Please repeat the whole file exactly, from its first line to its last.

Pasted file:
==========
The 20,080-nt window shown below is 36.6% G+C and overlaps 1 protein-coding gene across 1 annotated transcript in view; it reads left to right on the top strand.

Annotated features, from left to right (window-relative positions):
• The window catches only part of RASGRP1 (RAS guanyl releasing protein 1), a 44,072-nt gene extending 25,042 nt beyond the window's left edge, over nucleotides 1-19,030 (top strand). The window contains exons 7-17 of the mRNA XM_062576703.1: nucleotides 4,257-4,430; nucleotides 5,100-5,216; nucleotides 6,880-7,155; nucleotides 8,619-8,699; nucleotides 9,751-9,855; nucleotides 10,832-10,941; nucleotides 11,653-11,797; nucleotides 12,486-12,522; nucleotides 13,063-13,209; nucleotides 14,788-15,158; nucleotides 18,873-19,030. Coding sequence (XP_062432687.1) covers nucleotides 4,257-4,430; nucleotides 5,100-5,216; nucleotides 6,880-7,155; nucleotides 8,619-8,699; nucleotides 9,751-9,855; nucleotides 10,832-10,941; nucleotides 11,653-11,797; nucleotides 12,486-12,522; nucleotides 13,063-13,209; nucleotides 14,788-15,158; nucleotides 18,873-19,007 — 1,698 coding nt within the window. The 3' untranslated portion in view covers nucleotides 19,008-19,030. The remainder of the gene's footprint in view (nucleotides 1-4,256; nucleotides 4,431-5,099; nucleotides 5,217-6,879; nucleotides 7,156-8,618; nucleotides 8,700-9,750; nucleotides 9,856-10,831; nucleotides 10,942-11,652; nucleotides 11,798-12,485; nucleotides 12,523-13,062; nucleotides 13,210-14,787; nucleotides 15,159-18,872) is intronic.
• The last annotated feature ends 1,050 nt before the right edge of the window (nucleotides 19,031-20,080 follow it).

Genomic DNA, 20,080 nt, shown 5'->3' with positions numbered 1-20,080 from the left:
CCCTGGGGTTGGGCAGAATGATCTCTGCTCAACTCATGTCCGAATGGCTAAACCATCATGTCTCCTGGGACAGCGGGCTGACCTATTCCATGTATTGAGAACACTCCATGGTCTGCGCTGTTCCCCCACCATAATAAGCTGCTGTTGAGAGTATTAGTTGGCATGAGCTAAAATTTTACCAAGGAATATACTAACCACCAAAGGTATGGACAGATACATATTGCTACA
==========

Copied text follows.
The 20,080-nt window shown below is 36.6% G+C and overlaps 1 protein-coding gene across 1 annotated transcript in view; it reads left to right on the top strand.

Annotated features, from left to right (window-relative positions):
• The window catches only part of RASGRP1 (RAS guanyl releasing protein 1), a 44,072-nt gene extending 25,042 nt beyond the window's left edge, over nucleotides 1-19,030 (top strand). The window contains exons 7-17 of the mRNA XM_062576703.1: nucleotides 4,257-4,430; nucleotides 5,100-5,216; nucleotides 6,880-7,155; nucleotides 8,619-8,699; nucleotides 9,751-9,855; nucleotides 10,832-10,941; nucleotides 11,653-11,797; nucleotides 12,486-12,522; nucleotides 13,063-13,209; nucleotides 14,788-15,158; nucleotides 18,873-19,030. Coding sequence (XP_062432687.1) covers nucleotides 4,257-4,430; nucleotides 5,100-5,216; nucleotides 6,880-7,155; nucleotides 8,619-8,699; nucleotides 9,751-9,855; nucleotides 10,832-10,941; nucleotides 11,653-11,797; nucleotides 12,486-12,522; nucleotides 13,063-13,209; nucleotides 14,788-15,158; nucleotides 18,873-19,007 — 1,698 coding nt within the window. The 3' untranslated portion in view covers nucleotides 19,008-19,030. The remainder of the gene's footprint in view (nucleotides 1-4,256; nucleotides 4,431-5,099; nucleotides 5,217-6,879; nucleotides 7,156-8,618; nucleotides 8,700-9,750; nucleotides 9,856-10,831; nucleotides 10,942-11,652; nucleotides 11,798-12,485; nucleotides 12,523-13,062; nucleotides 13,210-14,787; nucleotides 15,159-18,872) is intronic.
• The last annotated feature ends 1,050 nt before the right edge of the window (nucleotides 19,031-20,080 follow it).

Genomic DNA, 20,080 nt, shown 5'->3' with positions numbered 1-20,080 from the left:
CCCTGGGGTTGGGCAGAATGATCTCTGCTCAACTCATGTCCGAATGGCTAAACCATCATGTCTCCTGGGACAGCGGGCTGACCTATTCCATGTATTGAGAACACTCCATGGTCTGCGCTGTTCCCCCACCATAATAAGCTGCTGTTGAGAGTATTAGTTGGCATGAGCTAAAATTTTACCAAGGAATATACTAACCACCAAAGGTATGGACAGATACATATTGCTACA